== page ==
And that sequence continues—regroup and rethink, try the new plan, and fail again—in scene after scene, as the stakes are raised and the focus inexorably narrows. One by one the options fall away. In fact, things become so serious, and so personal, that Wedgie-man questions his own dedication, and the need to continue—as do we. As readers, we may even suggest he say to hell with it. Yet, what choice does he have? One by one, as we watch, his options disappear, till all that’s left is to run or risk all in a hopeless final confrontation. But flight, while it may be attractive, isn’t one of his options. Perhaps the city is held hostage, endangering many lives. Perhaps a woman who Wedgie-man loves or respects will be harmed if he fails to act. Whatever the reason, he has no choice but to continue, though the situation appears hopeless.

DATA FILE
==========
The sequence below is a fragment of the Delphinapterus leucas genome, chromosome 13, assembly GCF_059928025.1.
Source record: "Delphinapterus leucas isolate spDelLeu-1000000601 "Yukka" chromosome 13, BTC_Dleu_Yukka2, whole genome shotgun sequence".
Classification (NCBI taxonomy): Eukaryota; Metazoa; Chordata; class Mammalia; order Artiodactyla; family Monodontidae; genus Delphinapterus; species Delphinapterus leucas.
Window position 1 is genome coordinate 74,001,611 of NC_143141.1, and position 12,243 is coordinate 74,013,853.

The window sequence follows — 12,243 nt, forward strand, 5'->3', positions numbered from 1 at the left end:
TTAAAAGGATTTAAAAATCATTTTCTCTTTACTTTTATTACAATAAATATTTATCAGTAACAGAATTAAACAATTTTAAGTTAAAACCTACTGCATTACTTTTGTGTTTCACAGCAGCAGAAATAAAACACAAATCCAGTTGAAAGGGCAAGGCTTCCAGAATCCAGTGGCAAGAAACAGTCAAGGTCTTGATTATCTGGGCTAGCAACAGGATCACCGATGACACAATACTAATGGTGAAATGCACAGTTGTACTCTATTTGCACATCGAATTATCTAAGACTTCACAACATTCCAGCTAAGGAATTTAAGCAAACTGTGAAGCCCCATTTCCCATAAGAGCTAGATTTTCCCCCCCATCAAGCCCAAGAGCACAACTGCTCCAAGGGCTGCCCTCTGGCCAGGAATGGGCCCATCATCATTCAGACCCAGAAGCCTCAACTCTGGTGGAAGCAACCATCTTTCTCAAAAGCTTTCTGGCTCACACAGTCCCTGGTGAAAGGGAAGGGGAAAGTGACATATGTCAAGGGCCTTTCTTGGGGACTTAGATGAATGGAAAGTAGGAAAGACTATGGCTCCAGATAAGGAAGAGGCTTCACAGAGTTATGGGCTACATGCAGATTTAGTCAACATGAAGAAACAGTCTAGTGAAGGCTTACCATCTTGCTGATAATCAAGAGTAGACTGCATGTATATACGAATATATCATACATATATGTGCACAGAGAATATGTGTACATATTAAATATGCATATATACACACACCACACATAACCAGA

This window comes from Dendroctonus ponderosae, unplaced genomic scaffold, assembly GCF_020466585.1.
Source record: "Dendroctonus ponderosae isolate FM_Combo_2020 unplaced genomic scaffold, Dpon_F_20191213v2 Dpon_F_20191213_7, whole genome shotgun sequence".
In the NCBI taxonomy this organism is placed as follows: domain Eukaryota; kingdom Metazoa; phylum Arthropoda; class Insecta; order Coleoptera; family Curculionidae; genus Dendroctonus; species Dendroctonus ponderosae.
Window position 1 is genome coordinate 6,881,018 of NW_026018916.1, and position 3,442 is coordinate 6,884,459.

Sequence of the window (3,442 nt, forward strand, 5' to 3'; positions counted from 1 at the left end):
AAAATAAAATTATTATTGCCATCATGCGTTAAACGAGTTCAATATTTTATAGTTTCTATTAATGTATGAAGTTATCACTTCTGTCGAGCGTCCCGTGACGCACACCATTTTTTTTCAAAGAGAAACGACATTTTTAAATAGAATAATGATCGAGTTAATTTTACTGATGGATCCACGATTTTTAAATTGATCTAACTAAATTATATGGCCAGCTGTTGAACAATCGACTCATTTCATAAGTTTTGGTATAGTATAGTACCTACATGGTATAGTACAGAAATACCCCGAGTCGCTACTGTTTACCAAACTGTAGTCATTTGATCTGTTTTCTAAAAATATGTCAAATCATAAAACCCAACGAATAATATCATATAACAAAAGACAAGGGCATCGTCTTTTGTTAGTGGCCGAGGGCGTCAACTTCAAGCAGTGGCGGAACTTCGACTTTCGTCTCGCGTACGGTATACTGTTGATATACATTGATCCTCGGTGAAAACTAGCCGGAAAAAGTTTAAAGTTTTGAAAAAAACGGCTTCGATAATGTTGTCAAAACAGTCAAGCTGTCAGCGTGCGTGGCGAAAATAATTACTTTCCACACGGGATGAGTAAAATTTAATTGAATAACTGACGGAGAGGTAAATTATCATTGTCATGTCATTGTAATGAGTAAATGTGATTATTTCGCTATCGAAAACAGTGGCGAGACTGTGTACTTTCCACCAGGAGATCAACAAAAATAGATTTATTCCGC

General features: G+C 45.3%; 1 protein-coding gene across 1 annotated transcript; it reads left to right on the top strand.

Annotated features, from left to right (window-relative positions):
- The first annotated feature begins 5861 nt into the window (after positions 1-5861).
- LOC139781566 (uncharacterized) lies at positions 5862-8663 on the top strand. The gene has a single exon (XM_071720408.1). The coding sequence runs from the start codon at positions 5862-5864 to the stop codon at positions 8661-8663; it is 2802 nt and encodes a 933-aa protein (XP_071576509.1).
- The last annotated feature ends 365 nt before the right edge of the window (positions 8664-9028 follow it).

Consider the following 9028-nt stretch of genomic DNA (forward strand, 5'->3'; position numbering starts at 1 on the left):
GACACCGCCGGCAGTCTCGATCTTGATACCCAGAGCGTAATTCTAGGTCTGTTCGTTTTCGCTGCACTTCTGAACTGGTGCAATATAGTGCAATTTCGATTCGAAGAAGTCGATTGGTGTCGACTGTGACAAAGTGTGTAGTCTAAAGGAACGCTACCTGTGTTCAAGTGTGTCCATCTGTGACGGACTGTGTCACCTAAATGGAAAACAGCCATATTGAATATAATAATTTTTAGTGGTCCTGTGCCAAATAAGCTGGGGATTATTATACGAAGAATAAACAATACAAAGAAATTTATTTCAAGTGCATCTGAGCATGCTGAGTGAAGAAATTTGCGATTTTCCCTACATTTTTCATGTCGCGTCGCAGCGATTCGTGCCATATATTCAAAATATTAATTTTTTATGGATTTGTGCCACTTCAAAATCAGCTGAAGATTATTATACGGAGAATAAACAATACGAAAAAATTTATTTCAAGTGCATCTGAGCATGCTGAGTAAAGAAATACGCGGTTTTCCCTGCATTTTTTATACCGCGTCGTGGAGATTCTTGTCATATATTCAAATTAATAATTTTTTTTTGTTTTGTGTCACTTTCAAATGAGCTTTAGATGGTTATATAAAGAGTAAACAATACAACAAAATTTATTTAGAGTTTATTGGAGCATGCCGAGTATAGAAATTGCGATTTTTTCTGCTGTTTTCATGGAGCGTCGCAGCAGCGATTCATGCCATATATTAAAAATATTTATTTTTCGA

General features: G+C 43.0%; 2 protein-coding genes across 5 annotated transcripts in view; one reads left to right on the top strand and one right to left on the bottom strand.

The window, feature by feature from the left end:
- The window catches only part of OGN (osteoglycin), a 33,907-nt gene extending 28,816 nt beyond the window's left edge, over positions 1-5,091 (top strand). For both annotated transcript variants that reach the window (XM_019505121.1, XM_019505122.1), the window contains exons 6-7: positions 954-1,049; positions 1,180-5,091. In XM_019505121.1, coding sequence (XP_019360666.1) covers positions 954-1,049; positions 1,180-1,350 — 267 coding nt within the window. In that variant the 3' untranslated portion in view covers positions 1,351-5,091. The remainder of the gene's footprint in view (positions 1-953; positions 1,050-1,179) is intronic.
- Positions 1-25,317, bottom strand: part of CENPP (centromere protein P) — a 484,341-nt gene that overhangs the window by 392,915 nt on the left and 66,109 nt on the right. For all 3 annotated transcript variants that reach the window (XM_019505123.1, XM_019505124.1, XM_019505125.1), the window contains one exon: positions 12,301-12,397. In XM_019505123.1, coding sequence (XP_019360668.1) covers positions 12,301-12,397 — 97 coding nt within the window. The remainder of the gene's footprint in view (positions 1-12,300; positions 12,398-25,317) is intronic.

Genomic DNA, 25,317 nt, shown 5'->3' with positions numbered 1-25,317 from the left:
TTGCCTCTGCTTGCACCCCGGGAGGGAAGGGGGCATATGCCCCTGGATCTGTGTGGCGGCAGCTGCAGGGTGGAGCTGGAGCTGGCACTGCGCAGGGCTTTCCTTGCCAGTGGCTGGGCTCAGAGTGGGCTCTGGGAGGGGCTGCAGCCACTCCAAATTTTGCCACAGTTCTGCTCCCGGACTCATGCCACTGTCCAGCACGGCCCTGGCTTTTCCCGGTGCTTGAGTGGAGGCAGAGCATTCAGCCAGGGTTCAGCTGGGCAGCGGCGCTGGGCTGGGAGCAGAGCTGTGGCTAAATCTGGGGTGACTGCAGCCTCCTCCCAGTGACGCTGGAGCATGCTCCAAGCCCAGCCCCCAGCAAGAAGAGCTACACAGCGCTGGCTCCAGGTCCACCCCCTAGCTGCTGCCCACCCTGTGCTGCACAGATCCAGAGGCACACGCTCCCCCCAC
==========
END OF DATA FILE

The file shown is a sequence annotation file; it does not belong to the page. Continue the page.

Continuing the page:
And so we have the black moment, when the climactic battle has been joined, and our hero is on the threshold of defeat. In that moment, in desperation, our hero looks around seeking something, anything, that might be used to turn the tables. And there it is, the lucky break that poetic justice says must be there. It may be a piece of discarded chain lying within reach. It might be a handful of dust snatched from the floor. It could be the admission or compromise the protagonist swore never to make, thus changing his definition of what he will and will not permit himself to do. For Wedgie-man, it might be a chance glimpse of the antagonist’s waistband protruding at the back of his pants as he bends over to administer the death-blow. But whatever it is, we take advantage of the hero’s one true and reliable weapon, dumb luck, in order to snatch victory away from the antagonist. A reach, a grab, a quick pull and Atomic Wedgie-Man is once again victorious.